Early yesterday evening our course took us directly across the transom of a tiny wooden fishing boat, anchored no less than 50 miles from shore, and as we went by waving hello to four surprised locals at 18 knots, it’s impossible not to wonder if our new spectators have any comprehension of what they’ve witnessed. They have likely never laid eyes on a boat like ours, and likely never will again. A giant black jumping cat emblazoned on a tentacle-covered sailboat, a fast sailboat, faster than many powerboats. It must be bizarre but exhilarating, if only for a brief moment before we’re gone again, like a mysterious UFO just passing through.

Looking back on the six prior legs of this race, I wonder if the countless mariners we randomly intersect, lives we intermittently traverse in the middle of the worlds ocean: what did they do when they returned to land? Are they new PUMA Ocean Racing Facebook fans? Are they reading this update, avid followers of our plight like the sailors of the ZIM MONACO? Did they Instagram a photo of us from their fancy smart phone? Or not. Are we just an intense flash of a story on an otherwise typical workday for some seafarer that knows nothing of Volvo cars, PUMA clothing, carbon fiber, or the World Wide Web?

There was the ship of long liners off Sri Lanka, forcing us into a hard preventative bear away and a close race mark like rounding (I don’t know what was more impressive, the stench from their hold or Tony’s reaction on the helm). There were the countless unlit dinghies in the Malacca Straits, clueless as to the danger a night in our path could present. There was the teeming port of Singapore; an evening spent dodging and weaving through hundreds (maybe thousands) of anchored 300-meter ships. There were the fishing boats off Japan and the fishing boats off the Solomons. There was the fleet of halogen-lit squidders near Chile and then the busy trans-South Atlantic shipping lanes, the very one that brought us to our ZIM MONACO friends and eventual Tristan salvation.


I had some pretty pictures to post but this is a thread that should continue

Newport Ocean Sailing Association (NOSA) officials learned late Saturday that three sailors in their Newport to Ensenada offshore race had died in an apparent collision with a large vessel several miles off the coast near the border.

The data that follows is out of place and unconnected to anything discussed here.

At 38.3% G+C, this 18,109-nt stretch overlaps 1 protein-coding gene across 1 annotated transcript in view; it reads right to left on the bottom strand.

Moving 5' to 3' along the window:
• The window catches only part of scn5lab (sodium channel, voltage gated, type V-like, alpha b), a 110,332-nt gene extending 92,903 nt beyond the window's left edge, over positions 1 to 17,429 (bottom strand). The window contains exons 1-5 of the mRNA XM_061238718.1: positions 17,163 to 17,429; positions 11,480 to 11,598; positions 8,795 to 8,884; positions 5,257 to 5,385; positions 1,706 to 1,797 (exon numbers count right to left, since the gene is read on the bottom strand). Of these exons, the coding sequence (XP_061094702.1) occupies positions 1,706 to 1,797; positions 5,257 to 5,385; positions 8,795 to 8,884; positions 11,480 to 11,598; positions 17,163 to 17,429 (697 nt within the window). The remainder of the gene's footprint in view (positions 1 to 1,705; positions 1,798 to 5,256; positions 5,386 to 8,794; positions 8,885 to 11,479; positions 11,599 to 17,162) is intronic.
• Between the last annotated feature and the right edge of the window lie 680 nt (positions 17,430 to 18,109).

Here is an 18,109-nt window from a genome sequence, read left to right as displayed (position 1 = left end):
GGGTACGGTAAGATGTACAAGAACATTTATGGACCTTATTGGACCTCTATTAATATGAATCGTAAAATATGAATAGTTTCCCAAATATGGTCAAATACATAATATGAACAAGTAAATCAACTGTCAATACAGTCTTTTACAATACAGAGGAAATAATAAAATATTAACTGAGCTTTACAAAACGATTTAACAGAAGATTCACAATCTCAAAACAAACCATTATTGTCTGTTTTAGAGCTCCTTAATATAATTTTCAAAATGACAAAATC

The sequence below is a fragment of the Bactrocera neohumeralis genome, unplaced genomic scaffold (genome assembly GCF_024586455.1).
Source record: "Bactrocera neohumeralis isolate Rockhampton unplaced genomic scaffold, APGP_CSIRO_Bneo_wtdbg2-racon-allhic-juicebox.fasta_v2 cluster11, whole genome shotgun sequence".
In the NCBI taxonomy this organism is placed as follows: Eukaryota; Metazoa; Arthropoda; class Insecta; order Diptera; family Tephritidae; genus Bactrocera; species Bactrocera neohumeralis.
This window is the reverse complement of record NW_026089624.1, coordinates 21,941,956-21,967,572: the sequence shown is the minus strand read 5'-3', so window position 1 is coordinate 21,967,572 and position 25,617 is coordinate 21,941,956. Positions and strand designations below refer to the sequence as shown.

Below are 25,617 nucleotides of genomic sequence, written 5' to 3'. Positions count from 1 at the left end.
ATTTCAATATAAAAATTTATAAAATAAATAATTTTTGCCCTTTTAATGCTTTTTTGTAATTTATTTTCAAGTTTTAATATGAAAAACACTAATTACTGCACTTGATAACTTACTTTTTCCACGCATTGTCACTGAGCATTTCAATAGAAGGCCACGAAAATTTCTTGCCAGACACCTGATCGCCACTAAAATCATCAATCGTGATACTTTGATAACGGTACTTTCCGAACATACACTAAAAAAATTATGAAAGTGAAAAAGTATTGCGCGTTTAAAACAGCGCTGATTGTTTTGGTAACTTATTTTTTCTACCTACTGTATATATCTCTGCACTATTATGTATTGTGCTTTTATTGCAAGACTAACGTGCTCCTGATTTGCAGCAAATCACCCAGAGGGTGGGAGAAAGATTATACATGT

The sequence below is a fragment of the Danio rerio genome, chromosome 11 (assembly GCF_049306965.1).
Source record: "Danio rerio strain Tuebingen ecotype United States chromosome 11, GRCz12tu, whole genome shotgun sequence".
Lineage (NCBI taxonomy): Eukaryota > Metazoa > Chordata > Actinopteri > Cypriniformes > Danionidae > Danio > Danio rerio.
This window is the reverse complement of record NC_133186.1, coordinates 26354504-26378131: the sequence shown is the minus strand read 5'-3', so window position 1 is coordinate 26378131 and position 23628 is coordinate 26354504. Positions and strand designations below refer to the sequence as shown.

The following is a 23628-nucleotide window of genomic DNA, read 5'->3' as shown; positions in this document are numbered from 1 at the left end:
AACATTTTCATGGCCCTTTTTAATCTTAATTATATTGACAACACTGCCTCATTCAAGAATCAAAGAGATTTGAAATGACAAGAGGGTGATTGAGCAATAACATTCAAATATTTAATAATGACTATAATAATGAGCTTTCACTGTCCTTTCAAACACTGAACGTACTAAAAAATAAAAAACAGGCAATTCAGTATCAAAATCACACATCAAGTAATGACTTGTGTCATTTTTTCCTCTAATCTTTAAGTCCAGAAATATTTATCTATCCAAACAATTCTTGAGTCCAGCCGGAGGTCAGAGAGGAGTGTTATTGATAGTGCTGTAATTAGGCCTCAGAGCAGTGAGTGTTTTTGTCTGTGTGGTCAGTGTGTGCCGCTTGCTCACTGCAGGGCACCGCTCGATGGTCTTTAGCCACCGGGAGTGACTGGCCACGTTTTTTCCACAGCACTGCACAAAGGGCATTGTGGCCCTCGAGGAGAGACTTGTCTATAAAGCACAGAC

The 37-foot Aegean was reduced to debris that looked “like it had gone through a blender,” a searcher said Sunday after the boat apparently collided with a larger vessel, killing three sailors and leaving a fourth missing. The U.S. Coast Guard, the Mexican navy and civilian vessels scoured the waters off the shore of both countries for the missing sailor before suspending their search Sunday evening. It was California’s second deadly accident this month involving an ocean race.

Race officials said they had few explanations for what may have happened to the Aegean other than it must have collided with a ship like a freighter or tanker that did not see the smaller vessel.

If the smaller boat was bobbing around in light wind, the crew might not have been able to get out of the way of a larger ship, said Rich Roberts, a spokesman for the Newport Ocean Sailing Association, the race organizer. The race goes through shipping lanes and it’s possible for a large ship to hit a sailboat and not even know it, especially at night, Roberts said.

The Coast Guard said conditions were fine for sailing, with good visibility and moderate ocean swells of 6-to-8 feet. Officials had not yet determined the cause of the accident, and would not speculate late Sunday on what ship, if any, might have collided with the sailboat. A race tracking system indicated the Aegean disappeared about 1:30 a.m. PDT (4:30 a.m. EDT) Saturday, he added.